When I last visited this area to take photos of the Jewish Cemetery I noted this building, thinking it was a church, and always had it in mind to go back and have a proper look...which I finally got around to some three years later! I was a little nonplussed at first because the building appears to be half church and half Mediaeval house. I walked along the lane at the east side, to see if I could see anything of the rear, and found a heritage board...which is how I discovered the name and original purpose of the building. And now it makes sense, as the church part is the chapel belonging to the Almshouses.
Founded in the 15th century by William Wynard, the original deed to the building was dated 1436, along with the reference 'lately created'. However, inscriptions inside the building give the founding date as 1430 and it is possible that building began then but was not endowed until some years later. Restored in the 17th century, after damage during the Civil War, the buildings were later rebuilt in the 19th century and it's mediaeval appearance was restored in 1863/4.
A Grade II* listed building, the main fabric consists of the local Heavitree Stone, which together with the sandstone dressings makes a delightful contrast. The frontage comprises four narrow, two-storey bays; two to each side of the central doorway. The chapel is situated on the south-east corner. Heavy buttresses flank Victorian tracery windows and there is a rather fab bell tower on the western end of the chapel roof. The roofing across both buildings consists of alternating strips of plain and scalloped clay tiles, and together with the mullioned windows with lead panes, the little gables, Tudor-style chimneys and the striking colour, makes this a most distinctive and quirkily beautiful building.
Established for the relief and shelter for twelve paupers, the buildings form a square around a central, cobbled courtyard. The narrow bays and dormers of the front are repeated in the other buildings and look just as lovely from inside the courtyard, at the centre of which is an open timbered well-house with a large tree growing by it. Restored and used by the Council in 1973, they have since been sold and are now luxury, residential homes. Having read the description, and having seen a photo of the courtyard, I would love to be able to see it for myself and take some photos. Unfortunately, although once part of the Exeter Red Coat heritage tours, access is no longer offered on the walks.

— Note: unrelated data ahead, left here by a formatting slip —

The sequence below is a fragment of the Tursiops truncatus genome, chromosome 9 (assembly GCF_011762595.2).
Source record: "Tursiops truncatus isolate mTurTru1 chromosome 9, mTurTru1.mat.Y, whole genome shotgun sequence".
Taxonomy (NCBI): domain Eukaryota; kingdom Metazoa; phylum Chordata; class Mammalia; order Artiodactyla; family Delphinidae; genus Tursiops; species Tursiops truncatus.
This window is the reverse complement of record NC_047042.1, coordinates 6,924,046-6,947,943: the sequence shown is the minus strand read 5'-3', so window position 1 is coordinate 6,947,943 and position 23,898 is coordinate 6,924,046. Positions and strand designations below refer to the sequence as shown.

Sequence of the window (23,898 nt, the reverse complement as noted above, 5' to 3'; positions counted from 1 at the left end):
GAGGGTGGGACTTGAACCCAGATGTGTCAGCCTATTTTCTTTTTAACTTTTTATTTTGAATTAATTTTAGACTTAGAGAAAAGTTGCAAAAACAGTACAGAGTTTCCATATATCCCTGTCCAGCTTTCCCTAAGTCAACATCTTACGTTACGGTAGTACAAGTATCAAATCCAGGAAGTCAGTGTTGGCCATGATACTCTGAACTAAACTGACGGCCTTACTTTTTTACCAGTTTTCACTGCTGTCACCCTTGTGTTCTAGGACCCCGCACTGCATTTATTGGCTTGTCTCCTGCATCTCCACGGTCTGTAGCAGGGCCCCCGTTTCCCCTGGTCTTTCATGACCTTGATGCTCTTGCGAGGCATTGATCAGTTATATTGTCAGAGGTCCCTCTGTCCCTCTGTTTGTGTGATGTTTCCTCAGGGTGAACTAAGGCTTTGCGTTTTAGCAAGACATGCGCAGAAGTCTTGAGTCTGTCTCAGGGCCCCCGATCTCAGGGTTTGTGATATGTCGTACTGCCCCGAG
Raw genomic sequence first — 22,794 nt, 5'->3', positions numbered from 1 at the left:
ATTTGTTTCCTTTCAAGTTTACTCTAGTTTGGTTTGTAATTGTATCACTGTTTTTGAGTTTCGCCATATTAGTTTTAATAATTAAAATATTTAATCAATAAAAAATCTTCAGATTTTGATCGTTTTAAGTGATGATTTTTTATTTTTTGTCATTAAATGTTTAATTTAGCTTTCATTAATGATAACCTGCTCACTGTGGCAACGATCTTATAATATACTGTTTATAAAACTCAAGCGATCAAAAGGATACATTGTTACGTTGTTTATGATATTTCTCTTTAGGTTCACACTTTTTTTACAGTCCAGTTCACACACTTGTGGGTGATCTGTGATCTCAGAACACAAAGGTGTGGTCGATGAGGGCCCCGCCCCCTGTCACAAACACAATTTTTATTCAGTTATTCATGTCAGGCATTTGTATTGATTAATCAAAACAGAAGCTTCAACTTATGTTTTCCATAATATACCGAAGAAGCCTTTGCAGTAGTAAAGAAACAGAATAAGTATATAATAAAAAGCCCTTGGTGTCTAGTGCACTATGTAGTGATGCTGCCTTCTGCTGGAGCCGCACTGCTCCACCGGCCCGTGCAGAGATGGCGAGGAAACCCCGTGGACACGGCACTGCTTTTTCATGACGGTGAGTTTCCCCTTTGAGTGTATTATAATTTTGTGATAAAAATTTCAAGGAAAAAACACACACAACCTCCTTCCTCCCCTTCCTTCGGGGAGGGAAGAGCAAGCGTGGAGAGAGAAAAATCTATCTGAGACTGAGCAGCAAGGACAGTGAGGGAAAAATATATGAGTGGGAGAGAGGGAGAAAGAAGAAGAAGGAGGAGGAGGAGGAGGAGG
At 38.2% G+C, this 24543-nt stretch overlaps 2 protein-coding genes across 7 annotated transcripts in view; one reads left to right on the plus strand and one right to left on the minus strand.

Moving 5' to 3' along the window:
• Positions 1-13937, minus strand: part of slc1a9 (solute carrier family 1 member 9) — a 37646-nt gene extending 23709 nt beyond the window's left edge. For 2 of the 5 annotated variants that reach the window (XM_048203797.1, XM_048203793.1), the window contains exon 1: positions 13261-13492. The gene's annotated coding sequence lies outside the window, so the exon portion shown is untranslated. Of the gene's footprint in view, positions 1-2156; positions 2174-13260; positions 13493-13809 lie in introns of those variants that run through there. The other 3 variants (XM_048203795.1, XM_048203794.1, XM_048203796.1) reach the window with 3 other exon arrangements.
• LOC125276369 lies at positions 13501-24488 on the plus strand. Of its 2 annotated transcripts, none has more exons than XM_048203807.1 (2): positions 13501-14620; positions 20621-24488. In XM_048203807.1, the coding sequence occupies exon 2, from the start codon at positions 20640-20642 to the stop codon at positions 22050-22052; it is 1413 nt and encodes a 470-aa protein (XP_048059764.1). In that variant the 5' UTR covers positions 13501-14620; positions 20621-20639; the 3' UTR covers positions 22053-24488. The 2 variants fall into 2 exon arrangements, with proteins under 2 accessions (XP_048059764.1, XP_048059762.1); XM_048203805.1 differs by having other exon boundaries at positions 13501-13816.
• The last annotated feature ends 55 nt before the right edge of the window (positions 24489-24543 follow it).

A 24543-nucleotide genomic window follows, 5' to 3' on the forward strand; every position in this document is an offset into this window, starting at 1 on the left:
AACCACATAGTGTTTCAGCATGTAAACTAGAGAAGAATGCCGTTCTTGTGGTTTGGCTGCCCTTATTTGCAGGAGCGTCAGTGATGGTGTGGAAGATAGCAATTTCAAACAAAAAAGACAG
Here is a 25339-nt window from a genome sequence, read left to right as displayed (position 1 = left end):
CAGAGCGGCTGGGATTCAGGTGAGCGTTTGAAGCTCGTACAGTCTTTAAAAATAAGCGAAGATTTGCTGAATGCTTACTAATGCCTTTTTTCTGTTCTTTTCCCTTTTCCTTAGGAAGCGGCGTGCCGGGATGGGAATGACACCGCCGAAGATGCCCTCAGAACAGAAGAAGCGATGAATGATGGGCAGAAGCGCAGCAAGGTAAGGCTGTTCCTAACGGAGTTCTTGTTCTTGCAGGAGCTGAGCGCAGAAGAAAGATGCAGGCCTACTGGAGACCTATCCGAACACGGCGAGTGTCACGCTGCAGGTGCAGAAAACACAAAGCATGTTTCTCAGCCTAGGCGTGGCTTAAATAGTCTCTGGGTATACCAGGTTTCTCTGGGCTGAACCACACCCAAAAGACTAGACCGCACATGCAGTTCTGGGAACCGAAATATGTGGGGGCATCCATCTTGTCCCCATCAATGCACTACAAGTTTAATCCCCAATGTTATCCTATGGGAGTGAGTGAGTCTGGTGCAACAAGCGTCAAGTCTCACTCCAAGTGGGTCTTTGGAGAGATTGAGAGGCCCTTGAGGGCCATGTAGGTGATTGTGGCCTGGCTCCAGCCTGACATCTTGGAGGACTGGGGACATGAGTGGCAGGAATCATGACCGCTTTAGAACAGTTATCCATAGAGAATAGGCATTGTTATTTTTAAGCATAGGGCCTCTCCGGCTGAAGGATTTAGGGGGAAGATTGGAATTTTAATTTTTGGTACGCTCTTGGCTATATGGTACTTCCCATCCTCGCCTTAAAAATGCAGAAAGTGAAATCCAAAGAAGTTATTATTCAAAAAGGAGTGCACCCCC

Heavitree Stone is a red sandstone indigenous to the Heavitree district on the eastern edge of the city, and can be seen in many of the older buildings. According to the light it's colour differs between a dark red or a purple-ish brown on a dull day, and a much brighter orange-red when the sun is out. I should imagine that the blocks were a lot smoother when first used, and that weathering has produced the roughness. Interestingly, some still have a smoother quality, and it's the contrast between the individual blocks, together with their non-uniform shapes, that makes the facade so attractive.
The chapel was dedicated to the Holy Trinity and Maison Dieu, and the chaplain lived alongside the other residents in the thirteenth dwelling. Often referred to as 'God's House', almshouses also offered succour to the soul as well as to the body. The paupers had strict instructions not to go 'wandering about the city', apart from visits to the cathedral church of the Friars Minor, which they had to attend daily, and the cross in Southernhay.
This might seem overly strict to us today, but many of them were elderly and/or ill and they were provided with housing, food and monetary 'dole', which was a lot more generous and humane than the workhouses of Victorian times. Put into context, they would not have felt constrained by these rules, as not only did Mediaeval people have a profound love of the mystery of their religion, which was a huge part of their lives, but also those who had the means had a god-given duty towards the poor and gave generously.
And when you think about it, if the same feeling prevailed today, then it would be the felons who die from hypothermia and lack of means and support, not pensioners, the unemployed or the disabled! Just a thought! ;)
On the same visit, and just before seeing Wynard's, I'd taken some photos of the St Mary Magdalen Almshouses further up the street. I was very excited to find that this was an almshouse too, therefore I've created a new section for almshouses on the Site Visits page...and will be looking out for more.
I didn't manage to take as many photos as I thought I had, but I will be going back to visit some other places nearby and will take some more then. Meanwhile, these and a few more can be seen in the Photo Gallery album.